In his first speech as president of Brazil, Luiz Inacio Lula da Silva said his top priorities will be fighting hunger, creating jobs, and uniting the countries of South America for common goals. Lula was sworn in Wednesday after being elected in a landslide vote in October.
The man known universally as Lula, a former metalworker and founder of Brazil's Workers Party held an inauguration suited to his image as a man of the people. Instead of the traditional black tie gala, Brazil's first elected leftist and his advisors planned a less formal occasion.
Thousands of supporters gathered in Brasilia to watch his swearing-in and to be entertained by an all-day music festival featuring some of Brazil's biggest entertainers.
At his swearing-in before the Brazilian Congress, Mr. da Silva said the outgoing government of President Fernando Henrique Cardoso brought economic stagnation, hunger and unemployment. He pledged to fight hunger through a new government program, and said job creation will be his "obsession" as president.
One essential aspect to this policy, he said, will be increasing Brazilian exports, and he strongly criticized developed countries for their trade barriers against Brazilian products.
"We will seek to eliminate the scandalous agricultural subsidies of developed countries, which hurt our producers, depriving them of their competitive advantages," he said.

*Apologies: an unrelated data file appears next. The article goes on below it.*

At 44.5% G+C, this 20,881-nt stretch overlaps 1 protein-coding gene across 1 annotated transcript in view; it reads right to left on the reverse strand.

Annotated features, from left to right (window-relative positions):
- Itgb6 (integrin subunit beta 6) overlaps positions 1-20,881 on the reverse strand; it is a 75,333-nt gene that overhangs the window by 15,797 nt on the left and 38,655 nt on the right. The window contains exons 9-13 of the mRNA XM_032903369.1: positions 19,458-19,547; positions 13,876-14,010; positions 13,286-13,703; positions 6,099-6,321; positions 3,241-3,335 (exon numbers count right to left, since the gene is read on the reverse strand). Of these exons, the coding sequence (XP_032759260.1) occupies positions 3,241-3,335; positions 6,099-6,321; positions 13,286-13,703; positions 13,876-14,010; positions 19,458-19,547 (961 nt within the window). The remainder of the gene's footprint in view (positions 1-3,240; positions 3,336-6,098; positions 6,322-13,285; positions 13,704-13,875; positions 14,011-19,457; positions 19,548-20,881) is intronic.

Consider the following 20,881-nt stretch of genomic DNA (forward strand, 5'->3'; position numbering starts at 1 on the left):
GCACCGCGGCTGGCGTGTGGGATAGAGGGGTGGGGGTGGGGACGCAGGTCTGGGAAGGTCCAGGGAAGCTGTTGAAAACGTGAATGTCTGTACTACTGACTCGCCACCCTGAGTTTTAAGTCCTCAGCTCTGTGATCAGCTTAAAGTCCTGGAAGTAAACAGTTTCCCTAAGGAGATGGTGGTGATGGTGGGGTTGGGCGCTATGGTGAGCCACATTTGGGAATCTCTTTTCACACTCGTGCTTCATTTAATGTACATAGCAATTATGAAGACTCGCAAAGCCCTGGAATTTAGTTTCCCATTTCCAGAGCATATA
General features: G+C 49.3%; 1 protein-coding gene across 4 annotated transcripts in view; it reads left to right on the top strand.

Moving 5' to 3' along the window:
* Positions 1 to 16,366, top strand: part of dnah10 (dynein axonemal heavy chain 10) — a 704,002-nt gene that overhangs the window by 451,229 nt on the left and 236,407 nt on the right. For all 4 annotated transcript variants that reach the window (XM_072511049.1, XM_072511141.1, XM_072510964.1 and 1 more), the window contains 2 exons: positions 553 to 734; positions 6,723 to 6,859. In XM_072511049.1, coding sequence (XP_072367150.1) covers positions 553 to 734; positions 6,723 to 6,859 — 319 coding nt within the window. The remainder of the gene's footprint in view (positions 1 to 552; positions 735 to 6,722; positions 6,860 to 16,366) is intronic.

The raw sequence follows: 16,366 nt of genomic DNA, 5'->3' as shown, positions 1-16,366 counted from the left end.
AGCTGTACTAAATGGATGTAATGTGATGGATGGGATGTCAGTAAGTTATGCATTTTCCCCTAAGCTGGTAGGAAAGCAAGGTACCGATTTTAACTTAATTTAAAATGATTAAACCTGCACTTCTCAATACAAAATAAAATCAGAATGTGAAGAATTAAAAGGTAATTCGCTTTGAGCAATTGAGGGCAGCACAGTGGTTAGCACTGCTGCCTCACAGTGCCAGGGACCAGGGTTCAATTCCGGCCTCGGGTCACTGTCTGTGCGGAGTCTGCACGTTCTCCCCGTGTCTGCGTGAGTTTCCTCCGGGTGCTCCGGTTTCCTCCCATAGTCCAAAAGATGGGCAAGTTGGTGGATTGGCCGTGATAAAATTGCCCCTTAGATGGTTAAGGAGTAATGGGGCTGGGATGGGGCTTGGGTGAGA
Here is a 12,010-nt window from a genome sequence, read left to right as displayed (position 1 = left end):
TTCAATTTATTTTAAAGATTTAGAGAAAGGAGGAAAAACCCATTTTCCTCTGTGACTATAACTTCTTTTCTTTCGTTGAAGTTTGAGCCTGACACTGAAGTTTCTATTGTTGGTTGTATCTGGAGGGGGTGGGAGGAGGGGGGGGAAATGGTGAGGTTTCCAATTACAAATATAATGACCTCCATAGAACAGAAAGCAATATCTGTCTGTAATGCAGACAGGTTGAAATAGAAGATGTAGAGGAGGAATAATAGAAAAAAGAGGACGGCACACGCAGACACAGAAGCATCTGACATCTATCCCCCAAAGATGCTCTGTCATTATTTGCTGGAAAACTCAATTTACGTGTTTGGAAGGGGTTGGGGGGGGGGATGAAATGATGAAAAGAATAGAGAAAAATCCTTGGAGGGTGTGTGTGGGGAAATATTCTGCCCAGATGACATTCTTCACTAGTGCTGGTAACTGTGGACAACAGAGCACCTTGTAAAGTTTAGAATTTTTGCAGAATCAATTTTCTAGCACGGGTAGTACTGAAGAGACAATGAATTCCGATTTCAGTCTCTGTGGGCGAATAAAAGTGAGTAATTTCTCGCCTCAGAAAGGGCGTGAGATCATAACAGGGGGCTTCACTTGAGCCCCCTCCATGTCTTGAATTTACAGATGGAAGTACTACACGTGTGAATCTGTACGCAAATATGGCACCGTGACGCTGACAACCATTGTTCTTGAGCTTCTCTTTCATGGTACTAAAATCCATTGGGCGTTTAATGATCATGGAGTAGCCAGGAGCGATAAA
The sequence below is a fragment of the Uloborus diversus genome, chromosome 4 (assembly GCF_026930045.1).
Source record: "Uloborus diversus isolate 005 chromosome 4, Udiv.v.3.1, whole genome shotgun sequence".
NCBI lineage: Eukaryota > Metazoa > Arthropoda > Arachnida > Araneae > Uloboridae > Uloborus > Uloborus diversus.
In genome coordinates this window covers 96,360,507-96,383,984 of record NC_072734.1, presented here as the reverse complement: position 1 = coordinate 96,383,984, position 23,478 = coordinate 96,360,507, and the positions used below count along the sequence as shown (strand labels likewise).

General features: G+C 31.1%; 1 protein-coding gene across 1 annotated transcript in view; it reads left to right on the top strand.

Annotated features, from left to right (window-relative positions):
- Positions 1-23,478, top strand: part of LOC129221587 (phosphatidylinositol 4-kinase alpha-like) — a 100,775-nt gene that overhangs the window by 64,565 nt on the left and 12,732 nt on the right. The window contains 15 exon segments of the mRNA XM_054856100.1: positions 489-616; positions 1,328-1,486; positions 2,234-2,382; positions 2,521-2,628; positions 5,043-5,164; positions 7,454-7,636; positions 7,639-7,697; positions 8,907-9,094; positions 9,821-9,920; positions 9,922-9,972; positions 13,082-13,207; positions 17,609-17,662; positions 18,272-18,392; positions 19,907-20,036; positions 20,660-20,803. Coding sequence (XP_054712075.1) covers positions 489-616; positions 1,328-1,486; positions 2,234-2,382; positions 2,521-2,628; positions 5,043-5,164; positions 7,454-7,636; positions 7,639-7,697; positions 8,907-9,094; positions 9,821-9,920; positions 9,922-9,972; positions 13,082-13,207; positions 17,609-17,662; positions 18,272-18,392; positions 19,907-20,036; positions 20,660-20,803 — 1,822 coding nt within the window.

And with Cuban President Fidel Castro, Venezuelan President Hugo Chavez and Argentine President Eduardo Duhalde in the audience, Mr. da Silva said he will seek to build a stronger relationship among South American countries.
"The top foreign policy priority during my administration will be to build a South America that is politically stable, prosperous and united, based in democratic ideals and social justice," he said, adding that he will begin by trying to revitalize the Mercosur trade block, which disintegrated after Argentina's economy collapsed last December.
In his inaugural address, Mr. da Silva did not allude to the strongest economic challenges facing his government: rising inflation and $230 billion in debt. But he cautioned that it will take time for his administration to produce the desired results.